Glengarry Highland Games

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File:Tossing the caber.jpg
Tossing the caber
Massed pipebands
File:28 lb weight for distance.jpg
Heavyweight competitor in 56 lb weight for distance event

The Glengarry Highland Games consist of a series of traditional Scottish competitions held annually in Maxville, Ontario, Canada, usually held the first weekend in August. The games span three days and attract as many as 50,000 people, they are the largest Highland Games of its kind outside Scotland. The Glengarry Highland Games are primarily intended to be a showcase of traditional Scottish heavy events, Highland Dance, pipe and drum competitions.

Heavy events

The caber toss event involves tossing a 22-foot-long spruce log weighing about 125 lbs. The stone thrower event involves hurling a 25-lb. rock shot-put style. The 28-lb. and 56-lb. weight throw events involves using a one-handed throw to heave an iron block with iron ring attached. For the 16-lb. hammer throw, competitors propel a round metal ball with a wooden handle. The 56-lb. weight toss event involves competitors launching the weight over a pole vault.[1]


The Highland Dance are performed as ceremonial dances mainly by young female dance competitors. Historically, however, Highland dances, such as the Sword dance were performed by men over the body of a slain opponent as celebrations of victorious battles.[2]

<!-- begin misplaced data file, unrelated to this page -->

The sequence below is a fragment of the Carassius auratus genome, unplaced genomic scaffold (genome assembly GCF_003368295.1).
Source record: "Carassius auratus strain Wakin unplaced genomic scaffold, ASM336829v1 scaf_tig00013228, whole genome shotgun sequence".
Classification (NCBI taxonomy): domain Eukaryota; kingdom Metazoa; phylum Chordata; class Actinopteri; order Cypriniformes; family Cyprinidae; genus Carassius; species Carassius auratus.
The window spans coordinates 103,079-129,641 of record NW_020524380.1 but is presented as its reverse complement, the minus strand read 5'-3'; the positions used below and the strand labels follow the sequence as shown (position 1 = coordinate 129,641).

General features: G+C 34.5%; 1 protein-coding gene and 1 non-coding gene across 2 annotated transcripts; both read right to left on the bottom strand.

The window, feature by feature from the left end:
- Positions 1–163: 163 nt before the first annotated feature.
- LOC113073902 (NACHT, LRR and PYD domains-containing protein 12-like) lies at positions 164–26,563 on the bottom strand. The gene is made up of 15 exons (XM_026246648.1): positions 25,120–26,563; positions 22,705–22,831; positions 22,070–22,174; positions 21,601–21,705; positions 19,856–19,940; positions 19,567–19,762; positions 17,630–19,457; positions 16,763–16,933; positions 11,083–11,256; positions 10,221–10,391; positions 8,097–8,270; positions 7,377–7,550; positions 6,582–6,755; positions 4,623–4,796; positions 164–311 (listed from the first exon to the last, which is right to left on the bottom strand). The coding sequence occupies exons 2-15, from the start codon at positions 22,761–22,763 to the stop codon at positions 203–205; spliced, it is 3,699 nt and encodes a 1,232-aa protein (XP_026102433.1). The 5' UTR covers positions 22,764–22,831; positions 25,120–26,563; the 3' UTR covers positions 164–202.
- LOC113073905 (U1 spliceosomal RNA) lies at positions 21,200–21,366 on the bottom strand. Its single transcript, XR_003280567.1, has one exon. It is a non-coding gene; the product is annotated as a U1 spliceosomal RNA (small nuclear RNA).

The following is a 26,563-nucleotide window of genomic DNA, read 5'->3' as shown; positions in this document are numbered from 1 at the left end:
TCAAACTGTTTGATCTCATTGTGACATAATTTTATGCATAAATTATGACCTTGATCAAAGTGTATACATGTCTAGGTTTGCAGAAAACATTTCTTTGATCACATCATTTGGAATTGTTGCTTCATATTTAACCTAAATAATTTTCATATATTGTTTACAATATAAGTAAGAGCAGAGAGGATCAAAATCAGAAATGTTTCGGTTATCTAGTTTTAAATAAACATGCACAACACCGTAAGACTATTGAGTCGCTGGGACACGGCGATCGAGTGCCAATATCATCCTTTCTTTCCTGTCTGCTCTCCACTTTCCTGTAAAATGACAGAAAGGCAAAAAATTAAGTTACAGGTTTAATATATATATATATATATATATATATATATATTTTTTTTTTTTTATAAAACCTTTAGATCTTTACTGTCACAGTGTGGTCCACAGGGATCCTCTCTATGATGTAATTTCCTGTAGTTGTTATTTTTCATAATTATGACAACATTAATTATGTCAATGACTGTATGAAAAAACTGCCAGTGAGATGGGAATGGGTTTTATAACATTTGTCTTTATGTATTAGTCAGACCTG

Pipe and Drum

During pipe and drum competitions, solo pipers and drummers compete in individual events for strathspey and reel, march, piorbaireachd and drumming march. Judges evaluate the synchronicity of band members and the uniformity of pitch. During the Massed Bands, over 50 pipe and drum bands play together as a single entity.[3]


The Glengarry Games were first staged in 1948, and are home to the North American Pipe Band championships. Although primarily intended to be a showcase of traditional Scottish events such as the caber toss, the games also serve as an annual gathering of area residents as well as the various clan societies across Canada and the United States.

On Saturday 31 July 2004, the MacCulloch School of Dance set a Guinness World Record for the 'Largest Massed Performance of Highland and Step Dance'. 505 dancers and two musicians performed for 5 minutes and 13 seconds in a display of Celtic dance.[4]


In honour of the 50th anniversary of the Glengarry Highland Games held annually at Maxville, Ontario, Canada Post issued 'Highland Games' on 1 August 1997. The commemorative stamp was designed by Fraser Ross, based on photographs by Andrew Balfour. The 45¢ stamps are perforated 12.5 x 13 and were printed by Canadian Bank Note Company, Limited.[5]

See also


External links